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Big Science: China Melting the Permafrost to Create Forests in Tibet

© AP Photo / Elizabeth Dalziel, File / Tibetans graze their yak in the grasslands of the high Tibetan plateau in the county of Naqu, Tibet, China in this Thursday July 6, 2006 photo.
Tibetans graze their yak in the grasslands of the high Tibetan plateau in the county of Naqu, Tibet, China in this Thursday July 6, 2006 photo. - Sputnik International
China will use solar power to melt the permafrost in Nagqu, a near-polar climate in Tibet, so that trees can grow in the region.

Nagqu is known for its extremely diverse wildlife, but extreme cold is believed to be the reason why trees cannot grow. 

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According to the state-run People's Liberation Army Daily news outlet, the absence of trees is causing mental breakdowns in Chinese military personnel in the city. Soldiers from Nagqu traveling to Lhasa, the capital of Tibet, would hug a tree, in tears, upon arrival, the South China Morning Post (SCMP) reported.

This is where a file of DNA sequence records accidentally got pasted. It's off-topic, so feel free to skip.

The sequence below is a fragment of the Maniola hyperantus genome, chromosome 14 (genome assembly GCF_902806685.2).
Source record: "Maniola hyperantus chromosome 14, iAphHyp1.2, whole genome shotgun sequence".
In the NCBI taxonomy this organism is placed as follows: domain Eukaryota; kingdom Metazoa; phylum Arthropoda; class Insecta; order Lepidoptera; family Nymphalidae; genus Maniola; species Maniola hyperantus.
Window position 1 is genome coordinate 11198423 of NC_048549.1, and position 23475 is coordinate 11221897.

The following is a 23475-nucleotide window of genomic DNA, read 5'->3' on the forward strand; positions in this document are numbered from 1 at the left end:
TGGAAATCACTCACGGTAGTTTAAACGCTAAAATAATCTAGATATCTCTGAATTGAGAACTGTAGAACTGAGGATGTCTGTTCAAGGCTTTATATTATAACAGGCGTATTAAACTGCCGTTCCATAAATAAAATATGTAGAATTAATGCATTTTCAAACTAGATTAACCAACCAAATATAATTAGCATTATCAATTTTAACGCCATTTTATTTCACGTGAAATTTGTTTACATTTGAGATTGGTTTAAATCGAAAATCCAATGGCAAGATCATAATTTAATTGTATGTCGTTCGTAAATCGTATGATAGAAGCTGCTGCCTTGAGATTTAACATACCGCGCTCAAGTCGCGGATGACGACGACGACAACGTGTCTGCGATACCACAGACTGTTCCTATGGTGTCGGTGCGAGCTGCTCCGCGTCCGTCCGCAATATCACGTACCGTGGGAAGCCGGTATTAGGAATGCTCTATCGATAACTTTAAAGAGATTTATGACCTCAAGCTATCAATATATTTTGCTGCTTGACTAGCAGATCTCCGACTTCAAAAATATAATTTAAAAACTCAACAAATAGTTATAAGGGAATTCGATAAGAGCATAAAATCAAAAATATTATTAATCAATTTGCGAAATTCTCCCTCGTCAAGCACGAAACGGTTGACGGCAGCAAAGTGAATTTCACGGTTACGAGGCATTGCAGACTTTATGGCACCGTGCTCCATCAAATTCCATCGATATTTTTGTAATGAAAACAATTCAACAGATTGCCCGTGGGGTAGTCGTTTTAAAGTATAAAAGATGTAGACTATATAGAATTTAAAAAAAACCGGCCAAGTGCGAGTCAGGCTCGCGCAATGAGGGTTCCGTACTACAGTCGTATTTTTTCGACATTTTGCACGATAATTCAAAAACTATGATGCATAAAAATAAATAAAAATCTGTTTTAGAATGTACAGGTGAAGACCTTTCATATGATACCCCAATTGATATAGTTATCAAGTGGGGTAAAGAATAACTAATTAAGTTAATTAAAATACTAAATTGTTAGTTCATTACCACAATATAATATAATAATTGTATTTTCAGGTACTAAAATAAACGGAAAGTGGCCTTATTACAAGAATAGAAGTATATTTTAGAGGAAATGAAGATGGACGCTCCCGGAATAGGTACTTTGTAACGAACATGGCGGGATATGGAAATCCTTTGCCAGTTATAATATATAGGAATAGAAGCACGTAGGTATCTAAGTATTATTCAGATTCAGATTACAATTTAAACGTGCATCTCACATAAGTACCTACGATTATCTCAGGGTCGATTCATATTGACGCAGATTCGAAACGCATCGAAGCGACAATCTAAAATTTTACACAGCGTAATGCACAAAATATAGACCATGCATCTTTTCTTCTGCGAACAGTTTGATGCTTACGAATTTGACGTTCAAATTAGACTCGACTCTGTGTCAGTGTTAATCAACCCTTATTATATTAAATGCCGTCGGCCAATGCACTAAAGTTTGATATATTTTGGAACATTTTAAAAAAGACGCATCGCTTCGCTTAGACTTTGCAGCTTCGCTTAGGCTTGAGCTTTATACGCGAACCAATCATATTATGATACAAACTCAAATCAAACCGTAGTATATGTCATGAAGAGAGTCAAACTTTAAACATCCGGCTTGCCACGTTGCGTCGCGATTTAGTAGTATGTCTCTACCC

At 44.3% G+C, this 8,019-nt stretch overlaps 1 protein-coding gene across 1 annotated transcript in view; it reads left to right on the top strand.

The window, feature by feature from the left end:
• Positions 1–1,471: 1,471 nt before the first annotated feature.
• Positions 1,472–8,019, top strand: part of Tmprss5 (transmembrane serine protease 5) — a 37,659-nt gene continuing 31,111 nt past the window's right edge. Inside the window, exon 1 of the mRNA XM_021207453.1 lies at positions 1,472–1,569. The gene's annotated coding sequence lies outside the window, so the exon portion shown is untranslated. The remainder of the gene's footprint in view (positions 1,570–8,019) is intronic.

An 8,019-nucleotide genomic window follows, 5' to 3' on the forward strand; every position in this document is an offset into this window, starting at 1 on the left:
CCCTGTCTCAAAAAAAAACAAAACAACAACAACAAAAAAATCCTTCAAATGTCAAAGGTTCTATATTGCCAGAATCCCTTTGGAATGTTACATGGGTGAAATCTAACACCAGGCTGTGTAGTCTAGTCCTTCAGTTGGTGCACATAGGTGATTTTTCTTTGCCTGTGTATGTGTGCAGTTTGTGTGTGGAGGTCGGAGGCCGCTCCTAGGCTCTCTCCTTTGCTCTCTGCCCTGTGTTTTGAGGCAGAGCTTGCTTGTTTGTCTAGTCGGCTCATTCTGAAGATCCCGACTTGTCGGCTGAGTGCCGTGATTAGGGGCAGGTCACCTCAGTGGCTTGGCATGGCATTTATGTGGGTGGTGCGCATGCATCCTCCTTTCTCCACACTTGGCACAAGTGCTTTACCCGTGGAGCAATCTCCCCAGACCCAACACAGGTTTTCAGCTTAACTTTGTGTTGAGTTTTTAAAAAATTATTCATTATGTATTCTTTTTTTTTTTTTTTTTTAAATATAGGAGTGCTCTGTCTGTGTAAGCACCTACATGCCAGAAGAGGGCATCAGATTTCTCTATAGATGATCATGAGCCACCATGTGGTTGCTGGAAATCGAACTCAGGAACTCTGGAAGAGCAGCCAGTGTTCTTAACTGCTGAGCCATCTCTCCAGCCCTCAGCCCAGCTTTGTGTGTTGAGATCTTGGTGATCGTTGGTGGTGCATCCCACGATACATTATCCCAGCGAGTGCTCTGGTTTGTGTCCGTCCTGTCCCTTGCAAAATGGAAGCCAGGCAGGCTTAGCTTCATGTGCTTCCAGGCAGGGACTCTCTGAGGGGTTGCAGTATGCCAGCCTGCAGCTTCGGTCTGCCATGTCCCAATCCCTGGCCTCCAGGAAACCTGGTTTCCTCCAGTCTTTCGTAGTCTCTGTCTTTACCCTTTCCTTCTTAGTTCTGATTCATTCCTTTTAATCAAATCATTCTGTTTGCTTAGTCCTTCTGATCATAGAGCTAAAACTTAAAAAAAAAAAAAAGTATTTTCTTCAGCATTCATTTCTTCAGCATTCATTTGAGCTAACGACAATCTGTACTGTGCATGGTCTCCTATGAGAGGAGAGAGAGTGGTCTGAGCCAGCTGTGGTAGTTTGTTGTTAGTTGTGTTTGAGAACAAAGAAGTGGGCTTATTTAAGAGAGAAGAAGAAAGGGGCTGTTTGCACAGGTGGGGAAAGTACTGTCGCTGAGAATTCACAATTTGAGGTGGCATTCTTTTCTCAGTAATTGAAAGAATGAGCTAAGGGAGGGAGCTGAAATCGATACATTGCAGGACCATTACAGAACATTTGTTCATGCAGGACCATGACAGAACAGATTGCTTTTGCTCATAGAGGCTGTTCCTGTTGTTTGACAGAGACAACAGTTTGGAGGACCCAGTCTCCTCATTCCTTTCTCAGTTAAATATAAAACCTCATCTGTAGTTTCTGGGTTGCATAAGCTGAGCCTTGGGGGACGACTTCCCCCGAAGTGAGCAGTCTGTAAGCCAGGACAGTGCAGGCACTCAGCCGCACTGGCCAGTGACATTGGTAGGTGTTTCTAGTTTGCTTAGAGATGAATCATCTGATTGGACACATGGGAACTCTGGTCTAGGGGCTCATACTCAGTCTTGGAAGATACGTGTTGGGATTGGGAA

China's new project to use solar power to allow the creation of forested areas in Nagqu, will ignoring the local climate and the needs of its native flora and fauna, is aimed at helping make the landscape more bearable for its soldiers.

Many have noted the project's high cost and potentially damaging environmental side effects.

"Some official might do this to flatter the president, but most scientists have concerns about this project," an anonymous researcher said to the South China Morning Post (SCMP). 

Workers have placed solar panels in alpine grassland areas to convert sunlight into electricity and power an underground copper-wire heating grid to melt the permanently frozen soil and potentially allow trees to grow.

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According to a report on the website of the Science and Technology Department of the Tibetan Autonomous Region, the use of solar panels to power underground heating grids has allowed fir, cypress and pine trees to grow in an area equivalent to more than 30 sports stadiums. However, the total project's cost could approach $10 million.

"This is not sustainable," one scientist said. "These can be the most expensive trees in the world," another scientist noted.

The project is also thought to be likely to disrupt the region's delicate ecological balance. The emergence of artificially-grown trees will drain the area's water resources. In addition, Nagqu's wildlife includes bears, foxes, wolves, goats and donkeys that are accommodated to the high-altitude grassland environment.

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